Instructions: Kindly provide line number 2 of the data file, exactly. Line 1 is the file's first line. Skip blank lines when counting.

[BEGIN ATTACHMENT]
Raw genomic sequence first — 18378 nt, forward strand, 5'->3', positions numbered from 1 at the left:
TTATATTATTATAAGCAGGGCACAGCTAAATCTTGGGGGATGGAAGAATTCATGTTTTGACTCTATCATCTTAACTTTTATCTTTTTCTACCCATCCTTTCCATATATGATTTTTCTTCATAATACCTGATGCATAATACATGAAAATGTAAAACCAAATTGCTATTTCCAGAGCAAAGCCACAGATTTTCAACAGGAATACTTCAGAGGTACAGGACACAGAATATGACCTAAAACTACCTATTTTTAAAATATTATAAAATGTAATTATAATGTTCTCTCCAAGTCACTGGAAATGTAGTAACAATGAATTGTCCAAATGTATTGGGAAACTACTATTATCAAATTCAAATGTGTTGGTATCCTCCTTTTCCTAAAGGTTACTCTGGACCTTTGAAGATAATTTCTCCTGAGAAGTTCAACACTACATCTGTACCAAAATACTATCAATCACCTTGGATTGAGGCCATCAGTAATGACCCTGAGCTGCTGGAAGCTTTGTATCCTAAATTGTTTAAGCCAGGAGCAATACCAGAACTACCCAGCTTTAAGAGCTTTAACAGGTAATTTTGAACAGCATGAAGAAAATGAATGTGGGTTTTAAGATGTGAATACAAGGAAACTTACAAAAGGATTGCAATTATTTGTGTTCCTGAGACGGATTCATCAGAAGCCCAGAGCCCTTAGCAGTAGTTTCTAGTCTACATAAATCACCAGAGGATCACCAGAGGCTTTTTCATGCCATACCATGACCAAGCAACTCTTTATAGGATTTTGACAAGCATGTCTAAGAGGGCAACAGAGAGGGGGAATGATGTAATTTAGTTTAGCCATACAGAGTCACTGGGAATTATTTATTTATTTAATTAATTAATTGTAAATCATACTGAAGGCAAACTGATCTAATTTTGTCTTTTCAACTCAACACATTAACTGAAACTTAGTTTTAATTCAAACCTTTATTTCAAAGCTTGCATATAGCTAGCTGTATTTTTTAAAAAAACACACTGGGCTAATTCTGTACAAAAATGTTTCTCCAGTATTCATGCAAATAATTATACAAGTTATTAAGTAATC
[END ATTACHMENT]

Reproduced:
TTATATTATTATAAGCAGGGCACAGCTAAATCTTGGGGGATGGAAGAATTCATGTTTTGACTCTATCATCTTAACTTTTATCTTTTTCTACCCATCCTTTCCATATATGATTTTTCTTCATAATACCTGATGCATAATACATGAAAATGTAAAACCAAATTGCTATTTCCAGAGCAAAGCCACAGATTTTCAACAGGAATACTTCAGAGGTACAGGACACAGAATATGACCTAAAACTACCTATTTTTAAAATATTATAAAATGTAATTATAATGTTCTCTCCAAGTCACTGGAAATGTAGTAACAATGAATTGTCCAAATGTATTGGGAAACTACTATTATCAAATTCAAATGTGTTGGTATCCTCCTTTTCCTAAAGGTTACTCTGGACCTTTGAAGATAATTTCTCCTGAGAAGTTCAACACTACATCTGTACCAAAATACTATCAATCACCTTGGATTGAGGCCATCAGTAATGACCCTGAGCTGCTGGAAGCTTTGTATCCTAAATTGTTTAAGCCAGGAGCAATACCAGAACTACCCAGCTTTAAGAGCTTTAACAGGTAATTTTGAACAGCATGAAGAAAATGAATGTGGGTTTTAAGATGTGAATACAAGGAAACTTACAAAAGGATTGCAATTATTTGTGTTCCTGAGACGGATTCATCAGAAGCCCAGAGCCCTTAGCAGTAGTTTCTAGTCTACATAAATCACCAGAGGATCACCAGAGGCTTTTTCATGCCATACCATGACCAAGCAACTCTTTATAGGATTTTGACAAGCATGTCTAAGAGGGCAACAGAGAGGGGGAATGATGTAATTTAGTTTAGCCATACAGAGTCACTGGGAATTATTTATTTATTTAATTAATTAATTGTAAATCATACTGAAGGCAAACTGATCTAATTTTGTCTTTTCAACTCAACACATTAACTGAAACTTAGTTTTAATTCAAACCTTTATTTCAAAGCTTGCATATAGCTAGCTGTATTTTTTAAAAAAACACACTGGGCTAATTCTGTACAAAAATGTTTCTCCAGTATTCATGCAAATAATTATACAAGTTATTAAGTAATC